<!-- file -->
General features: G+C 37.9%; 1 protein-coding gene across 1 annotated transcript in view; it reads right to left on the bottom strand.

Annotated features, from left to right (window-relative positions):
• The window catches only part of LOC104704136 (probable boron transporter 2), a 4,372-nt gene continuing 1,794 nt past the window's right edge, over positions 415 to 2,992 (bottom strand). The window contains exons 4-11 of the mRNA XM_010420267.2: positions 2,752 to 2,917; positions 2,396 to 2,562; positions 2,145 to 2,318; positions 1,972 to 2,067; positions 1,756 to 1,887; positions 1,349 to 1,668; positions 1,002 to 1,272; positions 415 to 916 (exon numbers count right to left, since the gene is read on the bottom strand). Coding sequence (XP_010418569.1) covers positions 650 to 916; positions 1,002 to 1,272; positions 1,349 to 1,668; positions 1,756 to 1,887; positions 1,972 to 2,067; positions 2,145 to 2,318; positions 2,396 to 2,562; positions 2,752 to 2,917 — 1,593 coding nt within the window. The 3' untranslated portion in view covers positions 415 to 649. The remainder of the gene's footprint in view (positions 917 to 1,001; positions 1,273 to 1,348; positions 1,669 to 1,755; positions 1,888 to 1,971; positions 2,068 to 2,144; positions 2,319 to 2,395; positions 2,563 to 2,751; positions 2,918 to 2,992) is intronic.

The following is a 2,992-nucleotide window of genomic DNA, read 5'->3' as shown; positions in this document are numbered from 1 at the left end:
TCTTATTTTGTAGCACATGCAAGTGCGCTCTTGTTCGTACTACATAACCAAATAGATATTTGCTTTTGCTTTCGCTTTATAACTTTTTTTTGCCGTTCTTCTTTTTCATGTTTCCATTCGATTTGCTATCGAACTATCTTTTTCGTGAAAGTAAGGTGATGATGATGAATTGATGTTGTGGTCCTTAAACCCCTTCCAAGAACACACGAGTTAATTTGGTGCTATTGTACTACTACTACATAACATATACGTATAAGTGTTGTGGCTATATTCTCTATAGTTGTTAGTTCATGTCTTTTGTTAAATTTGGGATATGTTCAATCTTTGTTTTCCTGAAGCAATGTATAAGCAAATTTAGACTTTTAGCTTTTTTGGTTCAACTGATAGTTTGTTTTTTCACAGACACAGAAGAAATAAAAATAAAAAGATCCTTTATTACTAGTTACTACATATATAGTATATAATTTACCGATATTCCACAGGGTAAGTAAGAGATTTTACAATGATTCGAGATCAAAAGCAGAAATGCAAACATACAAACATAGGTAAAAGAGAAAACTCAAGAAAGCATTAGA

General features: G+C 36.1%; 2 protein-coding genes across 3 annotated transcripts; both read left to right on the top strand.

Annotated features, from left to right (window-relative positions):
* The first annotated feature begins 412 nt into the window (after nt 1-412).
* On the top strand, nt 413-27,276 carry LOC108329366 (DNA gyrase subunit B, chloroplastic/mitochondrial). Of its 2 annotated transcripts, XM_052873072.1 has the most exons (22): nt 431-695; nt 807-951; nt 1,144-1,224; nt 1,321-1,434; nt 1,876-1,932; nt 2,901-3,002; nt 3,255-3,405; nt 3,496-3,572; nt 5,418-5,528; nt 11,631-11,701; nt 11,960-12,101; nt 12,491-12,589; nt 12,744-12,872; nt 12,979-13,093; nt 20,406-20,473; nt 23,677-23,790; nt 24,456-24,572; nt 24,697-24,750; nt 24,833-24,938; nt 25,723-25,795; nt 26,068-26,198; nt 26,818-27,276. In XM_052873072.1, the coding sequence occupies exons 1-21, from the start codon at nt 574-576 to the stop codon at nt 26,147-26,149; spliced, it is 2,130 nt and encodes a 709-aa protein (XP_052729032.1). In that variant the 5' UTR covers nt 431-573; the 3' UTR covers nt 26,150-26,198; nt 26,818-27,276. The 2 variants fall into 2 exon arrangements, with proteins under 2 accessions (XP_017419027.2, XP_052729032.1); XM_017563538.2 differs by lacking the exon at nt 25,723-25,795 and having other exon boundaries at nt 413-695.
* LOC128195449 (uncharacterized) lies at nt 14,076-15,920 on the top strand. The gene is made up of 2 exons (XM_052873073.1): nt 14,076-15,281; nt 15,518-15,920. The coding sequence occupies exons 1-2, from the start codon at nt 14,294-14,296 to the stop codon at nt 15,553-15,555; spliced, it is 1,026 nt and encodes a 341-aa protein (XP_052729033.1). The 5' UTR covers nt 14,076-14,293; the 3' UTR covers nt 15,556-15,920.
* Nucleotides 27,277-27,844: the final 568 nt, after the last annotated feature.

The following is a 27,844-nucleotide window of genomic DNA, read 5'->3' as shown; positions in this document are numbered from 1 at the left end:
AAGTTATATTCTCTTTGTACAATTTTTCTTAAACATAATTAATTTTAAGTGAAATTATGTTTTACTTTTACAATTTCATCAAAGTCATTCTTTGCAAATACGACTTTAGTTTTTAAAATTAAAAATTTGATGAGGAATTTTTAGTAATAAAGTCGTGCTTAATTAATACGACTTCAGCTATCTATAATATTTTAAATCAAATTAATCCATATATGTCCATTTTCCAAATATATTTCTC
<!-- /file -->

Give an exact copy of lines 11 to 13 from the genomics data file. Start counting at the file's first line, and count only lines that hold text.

* Nucleotides 27,277-27,844: the final 568 nt, after the last annotated feature.

The following is a 27,844-nucleotide window of genomic DNA, read 5'->3' as shown; positions in this document are numbered from 1 at the left end:
AAGTTATATTCTCTTTGTACAATTTTTCTTAAACATAATTAATTTTAAGTGAAATTATGTTTTACTTTTACAATTTCATCAAAGTCATTCTTTGCAAATACGACTTTAGTTTTTAAAATTAAAAATTTGATGAGGAATTTTTAGTAATAAAGTCGTGCTTAATTAATACGACTTCAGCTATCTATAATATTTTAAATCAAATTAATCCATATATGTCCATTTTCCAAATATATTTCTC